It is true that diabetics lack in vitamins and minerals, which are essential for a healthy life. In addition, it has been scientifically shown that diabetics have significantly lower levels of biotin in comparison to non-diabetics. (1,2)
For example, in a study carried out by Japanese researchers, it was found that the higher the blood sugar levels, the lower the levels of biotin.
They continued their study by giving a nine milligrams of biotin supplement to eighteen diabetics every day orally. At the end of 30 days, their blood sugar levels decreased to nearly half of their original levels.
What is more, it has been shown that biotin could improve the diabetic condition by repressing the gluconeogenic genes. In fact these genes are responsible when it comes to producing glucose. In addition, biotin uses a pathway, independently from the insulin-signaling type to suppress the transcription factors.
In another study in South Korea, researchers concluded that biotinylated exendin-4 analogues can be a good oral antidiabetic agent for the treatment of type 2 diabetes. (3)
For your general information, the other scientific name of biotin is vitamin H. Its presence is crucial in metabolizing carbohydrates, fats and amino acids (the building-blocks of proteins). When it lacks, problems will occur, appearing in the skin, nails, or in form of neuropathies, commonly present in diabetics.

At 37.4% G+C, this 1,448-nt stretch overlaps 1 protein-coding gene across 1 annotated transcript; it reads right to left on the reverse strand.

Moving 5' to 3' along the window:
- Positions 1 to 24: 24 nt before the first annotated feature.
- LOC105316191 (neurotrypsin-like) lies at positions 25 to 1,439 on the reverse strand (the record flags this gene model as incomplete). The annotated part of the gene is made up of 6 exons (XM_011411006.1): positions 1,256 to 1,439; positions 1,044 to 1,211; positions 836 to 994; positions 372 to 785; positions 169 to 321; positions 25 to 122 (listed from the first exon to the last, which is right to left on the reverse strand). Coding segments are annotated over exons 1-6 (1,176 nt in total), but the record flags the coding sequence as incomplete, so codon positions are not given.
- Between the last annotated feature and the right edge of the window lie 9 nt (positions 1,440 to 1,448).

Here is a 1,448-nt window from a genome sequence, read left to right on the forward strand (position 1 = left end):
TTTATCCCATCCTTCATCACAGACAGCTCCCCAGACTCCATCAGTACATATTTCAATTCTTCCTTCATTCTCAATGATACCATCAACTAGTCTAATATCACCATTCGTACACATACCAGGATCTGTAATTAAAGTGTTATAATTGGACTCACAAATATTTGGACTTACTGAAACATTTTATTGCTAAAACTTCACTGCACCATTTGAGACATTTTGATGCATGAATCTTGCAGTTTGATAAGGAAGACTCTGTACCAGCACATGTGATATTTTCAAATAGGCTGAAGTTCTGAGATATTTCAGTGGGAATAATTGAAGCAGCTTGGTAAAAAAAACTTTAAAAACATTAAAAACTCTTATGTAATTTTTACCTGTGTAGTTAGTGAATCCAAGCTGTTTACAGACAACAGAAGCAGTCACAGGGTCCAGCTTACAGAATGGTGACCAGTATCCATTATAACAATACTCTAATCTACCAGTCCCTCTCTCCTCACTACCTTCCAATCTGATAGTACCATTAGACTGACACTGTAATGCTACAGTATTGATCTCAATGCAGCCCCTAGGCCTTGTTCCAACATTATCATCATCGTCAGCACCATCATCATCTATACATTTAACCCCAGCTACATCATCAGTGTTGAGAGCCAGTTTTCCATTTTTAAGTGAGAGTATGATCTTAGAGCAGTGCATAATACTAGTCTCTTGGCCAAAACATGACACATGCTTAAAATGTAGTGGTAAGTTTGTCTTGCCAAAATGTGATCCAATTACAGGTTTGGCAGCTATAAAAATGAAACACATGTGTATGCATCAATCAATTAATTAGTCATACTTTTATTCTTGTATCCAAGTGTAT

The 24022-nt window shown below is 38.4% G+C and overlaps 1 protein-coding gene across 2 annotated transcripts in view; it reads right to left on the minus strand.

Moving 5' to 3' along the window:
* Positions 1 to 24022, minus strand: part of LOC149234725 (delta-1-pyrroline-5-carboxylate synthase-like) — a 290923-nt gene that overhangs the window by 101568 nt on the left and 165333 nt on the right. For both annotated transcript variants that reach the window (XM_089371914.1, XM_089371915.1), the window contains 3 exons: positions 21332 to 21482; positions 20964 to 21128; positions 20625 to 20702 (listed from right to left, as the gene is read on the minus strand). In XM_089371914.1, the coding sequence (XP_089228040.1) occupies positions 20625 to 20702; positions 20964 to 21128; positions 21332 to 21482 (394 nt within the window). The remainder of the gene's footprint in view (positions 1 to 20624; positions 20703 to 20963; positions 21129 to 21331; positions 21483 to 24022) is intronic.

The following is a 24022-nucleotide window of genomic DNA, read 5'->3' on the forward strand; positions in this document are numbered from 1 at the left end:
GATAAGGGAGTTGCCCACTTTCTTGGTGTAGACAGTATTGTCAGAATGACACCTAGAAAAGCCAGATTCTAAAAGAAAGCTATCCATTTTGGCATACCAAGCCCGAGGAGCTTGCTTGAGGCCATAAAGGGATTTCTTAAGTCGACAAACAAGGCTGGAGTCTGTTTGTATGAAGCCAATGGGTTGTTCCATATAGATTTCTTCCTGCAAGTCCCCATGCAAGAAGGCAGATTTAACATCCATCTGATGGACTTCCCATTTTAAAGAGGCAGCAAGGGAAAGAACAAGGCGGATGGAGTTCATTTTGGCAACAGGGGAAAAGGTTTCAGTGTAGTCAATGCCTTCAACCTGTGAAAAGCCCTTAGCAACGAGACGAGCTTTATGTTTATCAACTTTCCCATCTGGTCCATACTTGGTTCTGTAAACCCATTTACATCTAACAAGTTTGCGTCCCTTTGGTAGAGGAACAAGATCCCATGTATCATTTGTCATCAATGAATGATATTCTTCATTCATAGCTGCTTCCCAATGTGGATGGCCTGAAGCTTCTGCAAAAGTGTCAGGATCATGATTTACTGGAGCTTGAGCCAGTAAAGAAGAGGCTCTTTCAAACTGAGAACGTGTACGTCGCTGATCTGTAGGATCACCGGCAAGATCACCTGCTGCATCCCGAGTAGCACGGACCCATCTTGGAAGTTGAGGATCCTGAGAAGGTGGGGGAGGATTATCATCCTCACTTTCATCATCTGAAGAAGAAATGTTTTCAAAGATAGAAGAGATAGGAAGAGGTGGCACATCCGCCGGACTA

The main source of biotin is the food you eat. Brewer's yeast, barley, soybeans, barley,fortified cereals, peanuts, walnuts, milk, egg yolk, cauliflower, molasses are good sources of biotin.
Your intestinal bacteria are also able to synthesize small amounts of biotin. What is more, your body may recycle biotin from bodily waste too.
Another source could be B-complex multivitamins, which includes biotin. Or perhaps you may find it in some formulas, which contains either biotin, and other herbs and vitamins and minerals diabetics need most.
You may find biotin only in tablets of 10, 50 & 100 mcg. They are prepared as pure biotin or/and in combination with brewer's yeast.
The daily recommended dose depends on the age and any other health problems a patient has. An average of 30 mcg/day has been set; however, no side effects or adverse interactions has been reported even in cases where biotin has been used in higher doses. In other words: Biotin is safe.
Written by Dr.Albana Greca Sejdini, Md, MMedSc
Medically reviewed by Dr.Ruden Cakoni, MD, Endocrinologist